Magic at the British Empire
Anne Britten’s story of the 1924 British Empire Exhibition (Best of British, December) brought a special pleasure to me as my father provided part of the public entertainment.
Kadir Buksh, better known by his stage name of The Royal Kadir’, came from a long line of Indian magicians. With his troupe in India he provided the entertainment when rajahs offered hospitality to visiting British officials of the Raj and other rajahs.
lie was invited to bring this Indian theatre to England for the British Empire Exhibition at Wembley in 1924 to portray Indian life and culture. His dancers, jugglers, astrologers and snake charmers came with him, combining with his skills and expertise in magic and illusion to present a fascinating show. Audiences were left amused but baffled, for how did he produce 24 live birds from a very small wicker basket containing only an egg?
Visited by many thousands of people, the show was a tremendous success, and went on to perform all over Britain and Europe.
This was probably the first time such a show had come to England. Father’s home town was Kanpur (Cawnpore) in Uttar Pradesh, Northern India. At Wembley he met my mother, a Liverpool-born part-Jamaican dancer in another of the shows there. After they married, her dynamic energy helped him to plan and arrange contracts to perform in theatres and fairgrounds throughout the UK and Europe.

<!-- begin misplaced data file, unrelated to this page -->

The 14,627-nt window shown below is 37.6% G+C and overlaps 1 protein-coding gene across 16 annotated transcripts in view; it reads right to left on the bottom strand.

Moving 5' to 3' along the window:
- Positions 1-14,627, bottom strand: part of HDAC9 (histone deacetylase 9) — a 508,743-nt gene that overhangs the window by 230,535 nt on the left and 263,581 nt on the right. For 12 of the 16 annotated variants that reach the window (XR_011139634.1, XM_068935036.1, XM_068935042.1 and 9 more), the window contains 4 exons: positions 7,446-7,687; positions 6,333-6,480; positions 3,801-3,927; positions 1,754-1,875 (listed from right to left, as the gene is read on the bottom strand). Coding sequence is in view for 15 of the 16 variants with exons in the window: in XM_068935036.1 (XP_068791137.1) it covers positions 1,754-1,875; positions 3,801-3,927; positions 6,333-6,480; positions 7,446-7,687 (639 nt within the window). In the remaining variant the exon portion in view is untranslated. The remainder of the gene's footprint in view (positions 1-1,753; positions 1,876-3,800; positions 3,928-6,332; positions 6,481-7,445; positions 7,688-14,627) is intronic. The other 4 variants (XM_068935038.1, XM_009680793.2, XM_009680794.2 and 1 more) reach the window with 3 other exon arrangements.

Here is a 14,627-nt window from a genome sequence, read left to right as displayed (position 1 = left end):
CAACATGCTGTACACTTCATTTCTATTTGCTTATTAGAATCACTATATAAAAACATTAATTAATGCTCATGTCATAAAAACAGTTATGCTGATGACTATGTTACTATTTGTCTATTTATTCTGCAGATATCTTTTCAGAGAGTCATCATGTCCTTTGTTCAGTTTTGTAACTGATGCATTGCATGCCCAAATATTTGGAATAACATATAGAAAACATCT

As a result their three sons were born wherever the show was in performance – the eldest in Plymouth, my next brother in Glasgow, where father was at the Glasgow Exhibition, and myself in Blackpool (1930) where they created the Indian Village at Blackpool Tower. Blackpool became the family base, with more shows at the former Lunar Park and the Pleasure Beach on South Shore.
When the Indian Show toured Europe we boys travelled with it, and were expected to take part on stage as well as attend schools in France and Germany (1936) despite not knowing the language.
Unfortunately the Second World War destroyed any prospect of us following the family profession, especially after the loss of home and equipment in the 1940 London Blitz.
I took part in a post-war attempt to start again on Blackpool promenade in 1946, but my National Service after the season ended brought an end to any further aspirations. Under her stage name ‘Rasheeda’, my mother worked her last theatre at Battersea Park for the Festival of Britain, finally moving to live in America in 1953.
All the experiences that started from my parents being at the Wembley Exhibition have left me with wonderfully unique memories of a most unusual and bizarre childhood. Thank you, Best of British and Anne Britten, for enabling me to re-live a piece of that amazing life,
A. H. Buksh